International race could boost road safety
An international motorbike road race proposed for next year is an ideal opportunity to boost road safety on the island, organisers said.
David Cahill, director of Bermuda Charge, said the organisation will put a strong emphasis on good driving and entrants will need to show a two-year clean driving record.
Road safety ambassadors will also encourage responsible use of the roads.
Mr Cahill said: “Anyone who has any ambition to take part in our road race, if it goes ahead in 2019, is automatically incentivised to behave better on the roads, otherwise it could penalise their opportunity to participate.
“They must have a mandatory Bermuda Motorcycle Racing Club or other equivalent motorsports membership and to have qualified top in the race season. They will go through competency assessment, skills training and qualifying stages and will be overseen by the most experienced professional on the planet — clerk of the course, Mervyn Whyte — prior to going on track.
Mr Cahill added: “We are looking at that bracket between when they get their 150cc at 18 and when they are eligible to enter the 2019 race at 21. We will encourage good road behaviour and, once participants are involved, we will help to maintain good behaviour.”
He was speaking as Bermuda Charge prepare to run the Bluewave Charity Ride-Out and Expo on Sunday.
The weekend event, to run between the Transport Museum in Dockyard and Clearwater Beach in St David’s, will feature an electric versus gas-powered bike race, with proceeds donated to environmental group Greenrock, as well as live music and a trophy race day at the Rubis Southside Raceway.
The ride-out will feature up to 100 classic and modern vehicles.
There will be a free festival from noon at Clearwater Beach, including an automotive expo, music and entertainment, vendors, waterslides and the Bluewave Trophy Races at the Rubis Southside Raceway.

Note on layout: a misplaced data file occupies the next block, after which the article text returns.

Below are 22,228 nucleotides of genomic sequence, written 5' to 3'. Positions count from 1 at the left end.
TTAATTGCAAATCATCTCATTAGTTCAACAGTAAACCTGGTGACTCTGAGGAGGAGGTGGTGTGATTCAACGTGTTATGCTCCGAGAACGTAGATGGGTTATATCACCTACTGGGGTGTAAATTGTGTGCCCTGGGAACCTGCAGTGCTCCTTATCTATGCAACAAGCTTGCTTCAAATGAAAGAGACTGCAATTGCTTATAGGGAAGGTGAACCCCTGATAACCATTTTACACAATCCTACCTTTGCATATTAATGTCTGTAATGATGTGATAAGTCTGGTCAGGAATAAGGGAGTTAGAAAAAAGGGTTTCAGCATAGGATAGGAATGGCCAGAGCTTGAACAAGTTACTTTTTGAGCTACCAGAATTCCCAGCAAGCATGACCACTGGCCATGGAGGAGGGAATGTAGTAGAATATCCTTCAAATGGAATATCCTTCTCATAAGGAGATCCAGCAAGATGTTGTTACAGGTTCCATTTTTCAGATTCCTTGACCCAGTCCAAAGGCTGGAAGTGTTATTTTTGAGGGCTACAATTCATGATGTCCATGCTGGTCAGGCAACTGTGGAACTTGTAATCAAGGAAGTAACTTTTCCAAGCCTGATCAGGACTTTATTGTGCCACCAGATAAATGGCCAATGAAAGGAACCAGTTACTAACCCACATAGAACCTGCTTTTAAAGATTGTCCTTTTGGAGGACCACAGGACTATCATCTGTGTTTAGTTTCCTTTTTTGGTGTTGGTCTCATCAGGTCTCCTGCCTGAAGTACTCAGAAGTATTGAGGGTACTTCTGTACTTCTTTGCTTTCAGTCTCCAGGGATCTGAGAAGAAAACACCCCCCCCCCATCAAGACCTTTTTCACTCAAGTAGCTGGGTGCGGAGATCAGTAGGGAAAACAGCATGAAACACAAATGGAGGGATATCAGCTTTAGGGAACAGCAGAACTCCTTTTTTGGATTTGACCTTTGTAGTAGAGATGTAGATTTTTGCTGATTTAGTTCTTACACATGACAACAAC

Bikes taking part will be entered into a Best in Show contest with a $500 prize.
The ride-out will be followed by the Bluewave Trophy Race on the Southside track, where gas and electric bikes will compete against each other.
Mr Cahill said the main event next year would help to keep speeding confined to a track or a controlled road course.
He said: “Statistics show that when people have access to regulated provisions for racing motorcycles, the number of road traffic incidents drop.
“This is because people will ride motorcycles at speed regardless. If they have a carefully considered route to do so, on closed roads without the risk of oncoming traffic or pedestrians, then it is the obvious choice.”
He added that Northern Ireland, which holds up to 15 motorbike road races per year, had the equivalent of 2.2 road fatalities for every 65,000 people in 2017, while Bermuda, where the population is 65,000, saw 15 fatalities on the roads over the same period.
Mr Cahill said that the 2019 race would see racers compete against the clock, rather than each other, and released at intervals to avoid the risk of collisions.
He added: “We are bringing in the world’s foremost authority in terms of safety in road racing. It is in everybody’s best interest; we are all trying to achieve the same thing to improve road safety in Bermuda and for this event, we are promoting probably the most residentially and socially responsible road-race proposition in the world.”
The 2019 road race has already won backing from the Bermuda Tourism Authority, but still has to gain Government approval.
•For full details of the Charity Ride-Out this Sunday and the 2019 race proposal, visit www.bermudacharge.com
Animal & Garden House to close
Bermuda Carnival ‘the best of its kind’
Give Ehsan the freedom to move
Lionfish-catching robot to move to Florida
Bermudian hosts longtime pen pal
Unbreakable bond between brother and sister
Leverock: We have only ourselves to blame
Robber punches child in the head
Take Our Poll